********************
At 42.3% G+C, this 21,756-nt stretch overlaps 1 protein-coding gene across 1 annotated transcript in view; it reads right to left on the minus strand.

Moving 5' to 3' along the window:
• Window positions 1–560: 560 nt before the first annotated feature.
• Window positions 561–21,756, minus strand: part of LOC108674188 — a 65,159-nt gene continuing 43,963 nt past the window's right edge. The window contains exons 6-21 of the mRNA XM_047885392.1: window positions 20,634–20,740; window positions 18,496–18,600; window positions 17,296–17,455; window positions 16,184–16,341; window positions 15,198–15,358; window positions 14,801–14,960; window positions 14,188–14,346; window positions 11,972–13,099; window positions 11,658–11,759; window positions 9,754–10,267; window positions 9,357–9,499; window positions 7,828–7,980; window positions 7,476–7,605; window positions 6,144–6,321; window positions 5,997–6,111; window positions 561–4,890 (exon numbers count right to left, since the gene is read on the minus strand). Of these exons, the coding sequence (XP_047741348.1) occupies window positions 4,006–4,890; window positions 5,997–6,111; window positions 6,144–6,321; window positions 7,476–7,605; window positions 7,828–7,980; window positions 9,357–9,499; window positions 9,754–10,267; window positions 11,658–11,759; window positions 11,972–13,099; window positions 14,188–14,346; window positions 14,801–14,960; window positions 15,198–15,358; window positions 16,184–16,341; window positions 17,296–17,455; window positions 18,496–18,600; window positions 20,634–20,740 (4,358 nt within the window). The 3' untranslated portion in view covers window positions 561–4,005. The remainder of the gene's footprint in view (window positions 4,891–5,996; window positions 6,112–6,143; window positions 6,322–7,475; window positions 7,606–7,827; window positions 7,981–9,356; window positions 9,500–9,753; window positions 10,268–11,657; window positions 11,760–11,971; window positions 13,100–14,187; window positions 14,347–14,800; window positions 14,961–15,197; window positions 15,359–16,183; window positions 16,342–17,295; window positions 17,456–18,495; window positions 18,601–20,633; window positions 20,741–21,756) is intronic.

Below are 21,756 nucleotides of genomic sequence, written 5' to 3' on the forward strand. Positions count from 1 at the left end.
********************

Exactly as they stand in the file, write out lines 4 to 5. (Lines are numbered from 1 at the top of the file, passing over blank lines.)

• Window positions 561–21,756, minus strand: part of LOC108674188 — a 65,159-nt gene continuing 43,963 nt past the window's right edge. The window contains exons 6-21 of the mRNA XM_047885392.1: window positions 20,634–20,740; window positions 18,496–18,600; window positions 17,296–17,455; window positions 16,184–16,341; window positions 15,198–15,358; window positions 14,801–14,960; window positions 14,188–14,346; window positions 11,972–13,099; window positions 11,658–11,759; window positions 9,754–10,267; window positions 9,357–9,499; window positions 7,828–7,980; window positions 7,476–7,605; window positions 6,144–6,321; window positions 5,997–6,111; window positions 561–4,890 (exon numbers count right to left, since the gene is read on the minus strand). Of these exons, the coding sequence (XP_047741348.1) occupies window positions 4,006–4,890; window positions 5,997–6,111; window positions 6,144–6,321; window positions 7,476–7,605; window positions 7,828–7,980; window positions 9,357–9,499; window positions 9,754–10,267; window positions 11,658–11,759; window positions 11,972–13,099; window positions 14,188–14,346; window positions 14,801–14,960; window positions 15,198–15,358; window positions 16,184–16,341; window positions 17,296–17,455; window positions 18,496–18,600; window positions 20,634–20,740 (4,358 nt within the window). The 3' untranslated portion in view covers window positions 561–4,005. The remainder of the gene's footprint in view (window positions 4,891–5,996; window positions 6,112–6,143; window positions 6,322–7,475; window positions 7,606–7,827; window positions 7,981–9,356; window positions 9,500–9,753; window positions 10,268–11,657; window positions 11,760–11,971; window positions 13,100–14,187; window positions 14,347–14,800; window positions 14,961–15,197; window positions 15,359–16,183; window positions 16,342–17,295; window positions 17,456–18,495; window positions 18,601–20,633; window positions 20,741–21,756) is intronic.

Below are 21,756 nucleotides of genomic sequence, written 5' to 3' on the forward strand. Positions count from 1 at the left end.